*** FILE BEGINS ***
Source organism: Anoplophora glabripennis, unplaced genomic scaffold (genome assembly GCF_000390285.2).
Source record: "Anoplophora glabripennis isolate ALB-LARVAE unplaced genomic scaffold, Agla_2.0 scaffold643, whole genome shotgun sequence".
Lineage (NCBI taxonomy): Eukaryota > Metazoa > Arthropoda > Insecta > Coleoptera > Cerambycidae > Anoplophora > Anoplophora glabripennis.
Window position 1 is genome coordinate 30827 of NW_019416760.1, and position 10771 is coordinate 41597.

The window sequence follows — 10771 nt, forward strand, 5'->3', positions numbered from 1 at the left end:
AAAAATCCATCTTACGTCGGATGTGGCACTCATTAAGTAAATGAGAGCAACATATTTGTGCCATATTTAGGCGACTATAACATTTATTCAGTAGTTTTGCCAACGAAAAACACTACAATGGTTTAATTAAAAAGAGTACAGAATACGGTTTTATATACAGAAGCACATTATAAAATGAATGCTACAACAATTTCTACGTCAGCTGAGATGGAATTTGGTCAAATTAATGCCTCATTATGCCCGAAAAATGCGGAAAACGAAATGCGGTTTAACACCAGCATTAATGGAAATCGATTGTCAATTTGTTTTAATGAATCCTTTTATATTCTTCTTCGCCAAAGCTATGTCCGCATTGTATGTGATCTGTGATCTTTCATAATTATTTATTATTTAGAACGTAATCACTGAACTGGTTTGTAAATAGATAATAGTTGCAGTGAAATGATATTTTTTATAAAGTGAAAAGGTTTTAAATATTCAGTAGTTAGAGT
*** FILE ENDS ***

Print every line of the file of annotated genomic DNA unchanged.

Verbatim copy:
Source organism: Anoplophora glabripennis, unplaced genomic scaffold (genome assembly GCF_000390285.2).
Source record: "Anoplophora glabripennis isolate ALB-LARVAE unplaced genomic scaffold, Agla_2.0 scaffold643, whole genome shotgun sequence".
Lineage (NCBI taxonomy): Eukaryota > Metazoa > Arthropoda > Insecta > Coleoptera > Cerambycidae > Anoplophora > Anoplophora glabripennis.
Window position 1 is genome coordinate 30827 of NW_019416760.1, and position 10771 is coordinate 41597.

The window sequence follows — 10771 nt, forward strand, 5'->3', positions numbered from 1 at the left end:
AAAAATCCATCTTACGTCGGATGTGGCACTCATTAAGTAAATGAGAGCAACATATTTGTGCCATATTTAGGCGACTATAACATTTATTCAGTAGTTTTGCCAACGAAAAACACTACAATGGTTTAATTAAAAAGAGTACAGAATACGGTTTTATATACAGAAGCACATTATAAAATGAATGCTACAACAATTTCTACGTCAGCTGAGATGGAATTTGGTCAAATTAATGCCTCATTATGCCCGAAAAATGCGGAAAACGAAATGCGGTTTAACACCAGCATTAATGGAAATCGATTGTCAATTTGTTTTAATGAATCCTTTTATATTCTTCTTCGCCAAAGCTATGTCCGCATTGTATGTGATCTGTGATCTTTCATAATTATTTATTATTTAGAACGTAATCACTGAACTGGTTTGTAAATAGATAATAGTTGCAGTGAAATGATATTTTTTATAAAGTGAAAAGGTTTTAAATATTCAGTAGTTAGAGT